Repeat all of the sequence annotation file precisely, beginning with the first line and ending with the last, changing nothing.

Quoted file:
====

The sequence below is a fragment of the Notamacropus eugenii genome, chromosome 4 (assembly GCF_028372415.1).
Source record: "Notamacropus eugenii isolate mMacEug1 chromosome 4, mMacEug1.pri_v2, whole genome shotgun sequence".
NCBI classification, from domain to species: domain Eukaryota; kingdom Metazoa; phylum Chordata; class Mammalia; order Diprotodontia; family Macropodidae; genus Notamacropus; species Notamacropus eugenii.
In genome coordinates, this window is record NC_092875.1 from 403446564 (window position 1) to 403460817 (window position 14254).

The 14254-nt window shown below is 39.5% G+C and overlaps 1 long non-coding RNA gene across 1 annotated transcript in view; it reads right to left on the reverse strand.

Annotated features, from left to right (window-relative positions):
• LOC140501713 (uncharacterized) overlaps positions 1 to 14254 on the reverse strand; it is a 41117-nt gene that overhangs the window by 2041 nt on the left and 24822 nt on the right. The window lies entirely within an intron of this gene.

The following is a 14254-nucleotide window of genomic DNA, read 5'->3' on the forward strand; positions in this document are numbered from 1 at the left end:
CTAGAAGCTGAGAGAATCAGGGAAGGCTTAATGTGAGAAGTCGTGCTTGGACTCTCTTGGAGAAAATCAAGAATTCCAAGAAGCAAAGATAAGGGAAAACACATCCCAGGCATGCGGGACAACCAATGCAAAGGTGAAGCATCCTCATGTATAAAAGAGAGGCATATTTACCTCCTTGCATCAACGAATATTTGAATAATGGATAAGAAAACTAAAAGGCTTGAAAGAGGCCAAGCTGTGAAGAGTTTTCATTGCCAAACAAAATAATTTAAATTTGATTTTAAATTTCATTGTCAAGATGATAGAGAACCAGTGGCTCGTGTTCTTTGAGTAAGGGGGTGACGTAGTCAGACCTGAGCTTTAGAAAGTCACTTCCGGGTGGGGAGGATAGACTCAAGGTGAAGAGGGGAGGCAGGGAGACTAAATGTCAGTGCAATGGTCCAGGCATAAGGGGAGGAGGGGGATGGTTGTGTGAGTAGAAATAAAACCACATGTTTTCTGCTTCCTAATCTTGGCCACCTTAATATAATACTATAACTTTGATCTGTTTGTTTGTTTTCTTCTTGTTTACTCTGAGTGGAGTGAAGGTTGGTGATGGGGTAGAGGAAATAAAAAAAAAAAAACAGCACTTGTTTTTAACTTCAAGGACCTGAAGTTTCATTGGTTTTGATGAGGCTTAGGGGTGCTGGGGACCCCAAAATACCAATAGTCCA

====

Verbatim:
The sequence below is a fragment of the Notamacropus eugenii genome, chromosome 4 (assembly GCF_028372415.1).
Source record: "Notamacropus eugenii isolate mMacEug1 chromosome 4, mMacEug1.pri_v2, whole genome shotgun sequence".
NCBI classification, from domain to species: domain Eukaryota; kingdom Metazoa; phylum Chordata; class Mammalia; order Diprotodontia; family Macropodidae; genus Notamacropus; species Notamacropus eugenii.
In genome coordinates, this window is record NC_092875.1 from 403446564 (window position 1) to 403460817 (window position 14254).

The 14254-nt window shown below is 39.5% G+C and overlaps 1 long non-coding RNA gene across 1 annotated transcript in view; it reads right to left on the reverse strand.

Annotated features, from left to right (window-relative positions):
• LOC140501713 (uncharacterized) overlaps positions 1 to 14254 on the reverse strand; it is a 41117-nt gene that overhangs the window by 2041 nt on the left and 24822 nt on the right. The window lies entirely within an intron of this gene.

The following is a 14254-nucleotide window of genomic DNA, read 5'->3' on the forward strand; positions in this document are numbered from 1 at the left end:
CTAGAAGCTGAGAGAATCAGGGAAGGCTTAATGTGAGAAGTCGTGCTTGGACTCTCTTGGAGAAAATCAAGAATTCCAAGAAGCAAAGATAAGGGAAAACACATCCCAGGCATGCGGGACAACCAATGCAAAGGTGAAGCATCCTCATGTATAAAAGAGAGGCATATTTACCTCCTTGCATCAACGAATATTTGAATAATGGATAAGAAAACTAAAAGGCTTGAAAGAGGCCAAGCTGTGAAGAGTTTTCATTGCCAAACAAAATAATTTAAATTTGATTTTAAATTTCATTGTCAAGATGATAGAGAACCAGTGGCTCGTGTTCTTTGAGTAAGGGGGTGACGTAGTCAGACCTGAGCTTTAGAAAGTCACTTCCGGGTGGGGAGGATAGACTCAAGGTGAAGAGGGGAGGCAGGGAGACTAAATGTCAGTGCAATGGTCCAGGCATAAGGGGAGGAGGGGGATGGTTGTGTGAGTAGAAATAAAACCACATGTTTTCTGCTTCCTAATCTTGGCCACCTTAATATAATACTATAACTTTGATCTGTTTGTTTGTTTTCTTCTTGTTTACTCTGAGTGGAGTGAAGGTTGGTGATGGGGTAGAGGAAATAAAAAAAAAAAAACAGCACTTGTTTTTAACTTCAAGGACCTGAAGTTTCATTGGTTTTGATGAGGCTTAGGGGTGCTGGGGACCCCAAAATACCAATAGTCCA